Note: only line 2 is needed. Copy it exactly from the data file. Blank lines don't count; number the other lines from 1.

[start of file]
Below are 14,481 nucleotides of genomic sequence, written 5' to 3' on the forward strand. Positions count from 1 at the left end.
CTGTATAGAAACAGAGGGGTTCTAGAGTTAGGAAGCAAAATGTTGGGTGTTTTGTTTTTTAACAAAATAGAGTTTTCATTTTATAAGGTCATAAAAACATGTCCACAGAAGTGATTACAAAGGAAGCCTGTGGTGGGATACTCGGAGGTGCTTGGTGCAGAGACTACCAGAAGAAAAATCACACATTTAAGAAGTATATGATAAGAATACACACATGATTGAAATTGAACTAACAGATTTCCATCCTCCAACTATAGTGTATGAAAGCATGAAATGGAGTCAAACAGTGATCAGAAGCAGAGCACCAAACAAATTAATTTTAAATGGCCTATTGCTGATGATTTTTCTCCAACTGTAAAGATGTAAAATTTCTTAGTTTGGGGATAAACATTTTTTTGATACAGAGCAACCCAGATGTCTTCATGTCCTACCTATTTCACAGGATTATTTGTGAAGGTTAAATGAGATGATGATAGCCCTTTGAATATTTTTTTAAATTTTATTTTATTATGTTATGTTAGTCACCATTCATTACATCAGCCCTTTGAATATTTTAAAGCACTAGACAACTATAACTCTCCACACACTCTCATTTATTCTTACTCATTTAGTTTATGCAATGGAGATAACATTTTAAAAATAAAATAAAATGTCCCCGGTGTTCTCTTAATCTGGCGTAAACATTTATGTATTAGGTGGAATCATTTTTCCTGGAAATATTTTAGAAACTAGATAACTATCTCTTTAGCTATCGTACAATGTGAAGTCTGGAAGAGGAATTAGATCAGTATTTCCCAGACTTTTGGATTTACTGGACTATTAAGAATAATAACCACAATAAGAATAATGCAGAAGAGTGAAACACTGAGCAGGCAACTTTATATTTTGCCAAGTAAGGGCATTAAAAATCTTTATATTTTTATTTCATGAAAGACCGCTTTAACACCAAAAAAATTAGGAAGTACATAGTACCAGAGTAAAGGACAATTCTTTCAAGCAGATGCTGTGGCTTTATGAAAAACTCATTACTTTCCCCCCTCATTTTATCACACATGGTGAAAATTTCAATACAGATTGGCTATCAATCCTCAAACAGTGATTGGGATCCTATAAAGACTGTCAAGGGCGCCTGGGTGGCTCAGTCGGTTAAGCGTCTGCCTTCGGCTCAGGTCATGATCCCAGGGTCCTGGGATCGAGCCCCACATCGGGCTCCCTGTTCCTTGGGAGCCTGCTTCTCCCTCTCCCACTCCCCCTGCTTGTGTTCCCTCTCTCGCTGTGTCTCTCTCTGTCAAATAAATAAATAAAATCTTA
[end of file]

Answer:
CTGTATAGAAACAGAGGGGTTCTAGAGTTAGGAAGCAAAATGTTGGGTGTTTTGTTTTTTAACAAAATAGAGTTTTCATTTTATAAGGTCATAAAAACATGTCCACAGAAGTGATTACAAAGGAAGCCTGTGGTGGGATACTCGGAGGTGCTTGGTGCAGAGACTACCAGAAGAAAAATCACACATTTAAGAAGTATATGATAAGAATACACACATGATTGAAATTGAACTAACAGATTTCCATCCTCCAACTATAGTGTATGAAAGCATGAAATGGAGTCAAACAGTGATCAGAAGCAGAGCACCAAACAAATTAATTTTAAATGGCCTATTGCTGATGATTTTTCTCCAACTGTAAAGATGTAAAATTTCTTAGTTTGGGGATAAACATTTTTTTGATACAGAGCAACCCAGATGTCTTCATGTCCTACCTATTTCACAGGATTATTTGTGAAGGTTAAATGAGATGATGATAGCCCTTTGAATATTTTTTTAAATTTTATTTTATTATGTTATGTTAGTCACCATTCATTACATCAGCCCTTTGAATATTTTAAAGCACTAGACAACTATAACTCTCCACACACTCTCATTTATTCTTACTCATTTAGTTTATGCAATGGAGATAACATTTTAAAAATAAAATAAAATGTCCCCGGTGTTCTCTTAATCTGGCGTAAACATTTATGTATTAGGTGGAATCATTTTTCCTGGAAATATTTTAGAAACTAGATAACTATCTCTTTAGCTATCGTACAATGTGAAGTCTGGAAGAGGAATTAGATCAGTATTTCCCAGACTTTTGGATTTACTGGACTATTAAGAATAATAACCACAATAAGAATAATGCAGAAGAGTGAAACACTGAGCAGGCAACTTTATATTTTGCCAAGTAAGGGCATTAAAAATCTTTATATTTTTATTTCATGAAAGACCGCTTTAACACCAAAAAAATTAGGAAGTACATAGTACCAGAGTAAAGGACAATTCTTTCAAGCAGATGCTGTGGCTTTATGAAAAACTCATTACTTTCCCCCCTCATTTTATCACACATGGTGAAAATTTCAATACAGATTGGCTATCAATCCTCAAACAGTGATTGGGATCCTATAAAGACTGTCAAGGGCGCCTGGGTGGCTCAGTCGGTTAAGCGTCTGCCTTCGGCTCAGGTCATGATCCCAGGGTCCTGGGATCGAGCCCCACATCGGGCTCCCTGTTCCTTGGGAGCCTGCTTCTCCCTCTCCCACTCCCCCTGCTTGTGTTCCCTCTCTCGCTGTGTCTCTCTCTGTCAAATAAATAAATAAAATCTTA